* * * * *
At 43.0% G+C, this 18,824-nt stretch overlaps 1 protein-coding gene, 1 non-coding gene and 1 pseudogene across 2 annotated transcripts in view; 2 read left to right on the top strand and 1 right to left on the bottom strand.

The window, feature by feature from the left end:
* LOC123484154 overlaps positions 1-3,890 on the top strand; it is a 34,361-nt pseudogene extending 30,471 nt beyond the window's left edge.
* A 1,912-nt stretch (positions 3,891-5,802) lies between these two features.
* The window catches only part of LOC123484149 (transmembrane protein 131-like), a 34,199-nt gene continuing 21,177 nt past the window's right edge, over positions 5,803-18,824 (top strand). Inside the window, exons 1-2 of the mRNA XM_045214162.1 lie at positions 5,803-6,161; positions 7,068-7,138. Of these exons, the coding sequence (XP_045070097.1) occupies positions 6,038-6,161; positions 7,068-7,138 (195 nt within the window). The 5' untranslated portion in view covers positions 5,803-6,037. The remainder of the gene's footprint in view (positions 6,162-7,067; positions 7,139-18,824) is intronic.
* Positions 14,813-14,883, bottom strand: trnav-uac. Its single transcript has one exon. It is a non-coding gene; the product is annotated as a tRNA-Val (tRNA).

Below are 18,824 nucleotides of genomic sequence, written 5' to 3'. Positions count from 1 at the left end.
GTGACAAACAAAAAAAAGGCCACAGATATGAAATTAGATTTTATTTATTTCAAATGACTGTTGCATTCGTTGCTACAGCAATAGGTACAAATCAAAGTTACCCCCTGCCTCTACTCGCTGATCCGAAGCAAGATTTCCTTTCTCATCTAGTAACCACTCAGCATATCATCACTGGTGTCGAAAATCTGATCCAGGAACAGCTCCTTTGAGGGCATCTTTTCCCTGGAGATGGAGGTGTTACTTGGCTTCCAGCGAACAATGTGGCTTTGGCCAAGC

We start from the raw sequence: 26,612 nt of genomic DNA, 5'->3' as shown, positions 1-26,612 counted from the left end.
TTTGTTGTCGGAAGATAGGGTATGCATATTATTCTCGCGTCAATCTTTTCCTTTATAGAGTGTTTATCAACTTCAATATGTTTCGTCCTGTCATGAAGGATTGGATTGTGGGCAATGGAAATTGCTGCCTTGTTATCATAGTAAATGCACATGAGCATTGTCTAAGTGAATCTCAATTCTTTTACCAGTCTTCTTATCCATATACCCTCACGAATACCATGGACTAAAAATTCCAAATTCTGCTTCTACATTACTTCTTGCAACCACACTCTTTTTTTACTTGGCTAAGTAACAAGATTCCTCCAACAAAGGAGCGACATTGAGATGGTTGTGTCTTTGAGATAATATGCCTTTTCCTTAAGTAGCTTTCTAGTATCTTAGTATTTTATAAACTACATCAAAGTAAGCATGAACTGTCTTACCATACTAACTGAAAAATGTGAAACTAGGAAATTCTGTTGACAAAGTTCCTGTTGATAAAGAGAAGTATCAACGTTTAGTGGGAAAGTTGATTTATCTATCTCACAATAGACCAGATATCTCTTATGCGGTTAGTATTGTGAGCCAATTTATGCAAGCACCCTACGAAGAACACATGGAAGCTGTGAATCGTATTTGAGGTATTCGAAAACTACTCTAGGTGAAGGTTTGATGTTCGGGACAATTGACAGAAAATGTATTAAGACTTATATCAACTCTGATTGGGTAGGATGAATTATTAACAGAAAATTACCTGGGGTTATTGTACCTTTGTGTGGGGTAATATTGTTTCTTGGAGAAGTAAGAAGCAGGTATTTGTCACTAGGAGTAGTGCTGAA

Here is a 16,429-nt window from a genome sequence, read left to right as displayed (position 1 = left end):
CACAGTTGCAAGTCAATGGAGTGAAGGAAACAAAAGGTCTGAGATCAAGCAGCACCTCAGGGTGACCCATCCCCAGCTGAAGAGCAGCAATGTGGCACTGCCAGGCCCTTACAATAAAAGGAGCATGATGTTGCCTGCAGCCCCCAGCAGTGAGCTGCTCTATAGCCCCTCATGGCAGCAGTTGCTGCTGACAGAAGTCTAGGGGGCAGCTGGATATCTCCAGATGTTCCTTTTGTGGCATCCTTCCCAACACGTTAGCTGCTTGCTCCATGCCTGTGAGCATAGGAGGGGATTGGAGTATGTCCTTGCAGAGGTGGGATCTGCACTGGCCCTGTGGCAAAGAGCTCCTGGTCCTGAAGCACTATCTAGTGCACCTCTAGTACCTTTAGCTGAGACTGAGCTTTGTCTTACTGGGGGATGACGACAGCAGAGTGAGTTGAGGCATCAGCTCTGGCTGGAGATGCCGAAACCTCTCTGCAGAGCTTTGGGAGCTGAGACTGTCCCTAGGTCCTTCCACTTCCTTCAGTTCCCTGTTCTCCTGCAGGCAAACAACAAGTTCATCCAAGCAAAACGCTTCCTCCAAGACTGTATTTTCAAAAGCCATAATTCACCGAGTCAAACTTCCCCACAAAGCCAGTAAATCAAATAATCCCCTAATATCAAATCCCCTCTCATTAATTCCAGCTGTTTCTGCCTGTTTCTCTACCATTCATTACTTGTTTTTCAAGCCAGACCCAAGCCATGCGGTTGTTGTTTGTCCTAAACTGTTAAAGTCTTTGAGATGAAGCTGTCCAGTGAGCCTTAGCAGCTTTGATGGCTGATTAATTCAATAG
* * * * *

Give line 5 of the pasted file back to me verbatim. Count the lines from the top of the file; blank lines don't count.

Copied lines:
* The window catches only part of LOC123484149 (transmembrane protein 131-like), a 34,199-nt gene continuing 21,177 nt past the window's right edge, over positions 5,803-18,824 (top strand). Inside the window, exons 1-2 of the mRNA XM_045214162.1 lie at positions 5,803-6,161; positions 7,068-7,138. Of these exons, the coding sequence (XP_045070097.1) occupies positions 6,038-6,161; positions 7,068-7,138 (195 nt within the window). The 5' untranslated portion in view covers positions 5,803-6,037. The remainder of the gene's footprint in view (positions 6,162-7,067; positions 7,139-18,824) is intronic.